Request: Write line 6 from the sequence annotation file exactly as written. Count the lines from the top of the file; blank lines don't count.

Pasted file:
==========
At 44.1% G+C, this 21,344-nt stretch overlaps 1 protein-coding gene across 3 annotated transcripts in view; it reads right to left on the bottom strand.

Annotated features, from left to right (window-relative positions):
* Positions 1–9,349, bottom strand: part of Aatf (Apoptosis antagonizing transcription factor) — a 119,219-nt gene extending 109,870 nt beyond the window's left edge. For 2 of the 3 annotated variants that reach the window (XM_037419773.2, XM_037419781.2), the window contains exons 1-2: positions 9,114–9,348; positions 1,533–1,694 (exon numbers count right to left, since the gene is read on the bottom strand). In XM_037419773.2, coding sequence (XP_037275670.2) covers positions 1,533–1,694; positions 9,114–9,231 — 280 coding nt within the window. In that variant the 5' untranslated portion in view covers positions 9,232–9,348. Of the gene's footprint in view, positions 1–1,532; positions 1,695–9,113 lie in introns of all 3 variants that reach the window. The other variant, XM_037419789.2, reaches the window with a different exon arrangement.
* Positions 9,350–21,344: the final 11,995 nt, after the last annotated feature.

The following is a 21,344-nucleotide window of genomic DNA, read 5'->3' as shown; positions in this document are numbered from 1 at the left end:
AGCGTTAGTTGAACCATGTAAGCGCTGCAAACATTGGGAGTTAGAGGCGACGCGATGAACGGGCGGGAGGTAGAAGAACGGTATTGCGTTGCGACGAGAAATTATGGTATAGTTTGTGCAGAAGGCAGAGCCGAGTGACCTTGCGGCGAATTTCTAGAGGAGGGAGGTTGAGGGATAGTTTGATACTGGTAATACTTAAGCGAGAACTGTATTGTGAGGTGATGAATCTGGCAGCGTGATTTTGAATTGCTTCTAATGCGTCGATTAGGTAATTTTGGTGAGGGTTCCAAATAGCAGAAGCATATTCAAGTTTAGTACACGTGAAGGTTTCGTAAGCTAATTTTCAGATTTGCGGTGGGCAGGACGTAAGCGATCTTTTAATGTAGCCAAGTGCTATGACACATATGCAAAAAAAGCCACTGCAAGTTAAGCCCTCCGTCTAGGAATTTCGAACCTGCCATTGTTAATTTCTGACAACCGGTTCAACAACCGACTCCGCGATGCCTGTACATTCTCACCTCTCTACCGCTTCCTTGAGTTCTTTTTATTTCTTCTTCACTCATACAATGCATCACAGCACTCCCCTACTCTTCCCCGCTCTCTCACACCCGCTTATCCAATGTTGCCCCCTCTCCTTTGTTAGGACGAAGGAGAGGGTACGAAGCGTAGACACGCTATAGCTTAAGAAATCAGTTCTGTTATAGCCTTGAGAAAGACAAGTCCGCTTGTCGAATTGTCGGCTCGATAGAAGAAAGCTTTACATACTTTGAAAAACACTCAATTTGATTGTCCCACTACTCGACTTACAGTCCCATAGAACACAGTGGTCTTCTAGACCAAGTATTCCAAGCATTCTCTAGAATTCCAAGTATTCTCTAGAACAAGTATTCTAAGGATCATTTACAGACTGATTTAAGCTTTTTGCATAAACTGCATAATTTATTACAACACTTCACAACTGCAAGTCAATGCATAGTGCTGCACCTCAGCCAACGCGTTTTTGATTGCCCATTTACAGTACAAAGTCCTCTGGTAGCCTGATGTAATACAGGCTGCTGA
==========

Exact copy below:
AGCGTTAGTTGAACCATGTAAGCGCTGCAAACATTGGGAGTTAGAGGCGACGCGATGAACGGGCGGGAGGTAGAAGAACGGTATTGCGTTGCGACGAGAAATTATGGTATAGTTTGTGCAGAAGGCAGAGCCGAGTGACCTTGCGGCGAATTTCTAGAGGAGGGAGGTTGAGGGATAGTTTGATACTGGTAATACTTAAGCGAGAACTGTATTGTGAGGTGATGAATCTGGCAGCGTGATTTTGAATTGCTTCTAATGCGTCGATTAGGTAATTTTGGTGAGGGTTCCAAATAGCAGAAGCATATTCAAGTTTAGTACACGTGAAGGTTTCGTAAGCTAATTTTCAGATTTGCGGTGGGCAGGACGTAAGCGATCTTTTAATGTAGCCAAGTGCTATGACACATATGCAAAAAAAGCCACTGCAAGTTAAGCCCTCCGTCTAGGAATTTCGAACCTGCCATTGTTAATTTCTGACAACCGGTTCAACAACCGACTCCGCGATGCCTGTACATTCTCACCTCTCTACCGCTTCCTTGAGTTCTTTTTATTTCTTCTTCACTCATACAATGCATCACAGCACTCCCCTACTCTTCCCCGCTCTCTCACACCCGCTTATCCAATGTTGCCCCCTCTCCTTTGTTAGGACGAAGGAGAGGGTACGAAGCGTAGACACGCTATAGCTTAAGAAATCAGTTCTGTTATAGCCTTGAGAAAGACAAGTCCGCTTGTCGAATTGTCGGCTCGATAGAAGAAAGCTTTACATACTTTGAAAAACACTCAATTTGATTGTCCCACTACTCGACTTACAGTCCCATAGAACACAGTGGTCTTCTAGACCAAGTATTCCAAGCATTCTCTAGAATTCCAAGTATTCTCTAGAACAAGTATTCTAAGGATCATTTACAGACTGATTTAAGCTTTTTGCATAAACTGCATAATTTATTACAACACTTCACAACTGCAAGTCAATGCATAGTGCTGCACCTCAGCCAACGCGTTTTTGATTGCCCATTTACAGTACAAAGTCCTCTGGTAGCCTGATGTAATACAGGCTGCTGA